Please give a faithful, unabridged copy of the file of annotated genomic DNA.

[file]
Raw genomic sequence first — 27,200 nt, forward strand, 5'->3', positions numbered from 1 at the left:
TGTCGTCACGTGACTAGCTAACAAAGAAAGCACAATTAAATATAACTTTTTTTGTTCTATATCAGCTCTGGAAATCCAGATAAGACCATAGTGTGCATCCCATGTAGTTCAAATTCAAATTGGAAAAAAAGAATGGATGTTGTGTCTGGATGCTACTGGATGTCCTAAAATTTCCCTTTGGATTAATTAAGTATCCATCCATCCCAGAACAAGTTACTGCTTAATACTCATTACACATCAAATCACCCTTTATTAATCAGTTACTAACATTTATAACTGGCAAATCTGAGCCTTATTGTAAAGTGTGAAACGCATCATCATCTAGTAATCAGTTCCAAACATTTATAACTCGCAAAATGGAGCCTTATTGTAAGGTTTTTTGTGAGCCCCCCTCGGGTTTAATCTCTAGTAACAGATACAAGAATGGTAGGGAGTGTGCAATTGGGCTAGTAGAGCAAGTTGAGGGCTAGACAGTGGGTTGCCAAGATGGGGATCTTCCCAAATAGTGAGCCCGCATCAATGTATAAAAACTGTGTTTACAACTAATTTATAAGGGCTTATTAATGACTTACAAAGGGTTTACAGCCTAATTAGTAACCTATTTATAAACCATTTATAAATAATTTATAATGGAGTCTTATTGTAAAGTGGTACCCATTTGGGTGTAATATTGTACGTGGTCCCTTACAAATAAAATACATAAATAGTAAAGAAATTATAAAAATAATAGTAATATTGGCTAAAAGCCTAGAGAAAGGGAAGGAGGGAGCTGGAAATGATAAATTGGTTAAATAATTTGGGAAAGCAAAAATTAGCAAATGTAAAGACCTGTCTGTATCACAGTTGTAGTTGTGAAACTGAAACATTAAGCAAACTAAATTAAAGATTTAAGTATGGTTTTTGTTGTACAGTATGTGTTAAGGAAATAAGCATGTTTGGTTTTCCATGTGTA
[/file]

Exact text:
Raw genomic sequence first — 27,200 nt, forward strand, 5'->3', positions numbered from 1 at the left:
TGTCGTCACGTGACTAGCTAACAAAGAAAGCACAATTAAATATAACTTTTTTTGTTCTATATCAGCTCTGGAAATCCAGATAAGACCATAGTGTGCATCCCATGTAGTTCAAATTCAAATTGGAAAAAAAGAATGGATGTTGTGTCTGGATGCTACTGGATGTCCTAAAATTTCCCTTTGGATTAATTAAGTATCCATCCATCCCAGAACAAGTTACTGCTTAATACTCATTACACATCAAATCACCCTTTATTAATCAGTTACTAACATTTATAACTGGCAAATCTGAGCCTTATTGTAAAGTGTGAAACGCATCATCATCTAGTAATCAGTTCCAAACATTTATAACTCGCAAAATGGAGCCTTATTGTAAGGTTTTTTGTGAGCCCCCCTCGGGTTTAATCTCTAGTAACAGATACAAGAATGGTAGGGAGTGTGCAATTGGGCTAGTAGAGCAAGTTGAGGGCTAGACAGTGGGTTGCCAAGATGGGGATCTTCCCAAATAGTGAGCCCGCATCAATGTATAAAAACTGTGTTTACAACTAATTTATAAGGGCTTATTAATGACTTACAAAGGGTTTACAGCCTAATTAGTAACCTATTTATAAACCATTTATAAATAATTTATAATGGAGTCTTATTGTAAAGTGGTACCCATTTGGGTGTAATATTGTACGTGGTCCCTTACAAATAAAATACATAAATAGTAAAGAAATTATAAAAATAATAGTAATATTGGCTAAAAGCCTAGAGAAAGGGAAGGAGGGAGCTGGAAATGATAAATTGGTTAAATAATTTGGGAAAGCAAAAATTAGCAAATGTAAAGACCTGTCTGTATCACAGTTGTAGTTGTGAAACTGAAACATTAAGCAAACTAAATTAAAGATTTAAGTATGGTTTTTGTTGTACAGTATGTGTTAAGGAAATAAGCATGTTTGGTTTTCCATGTGTA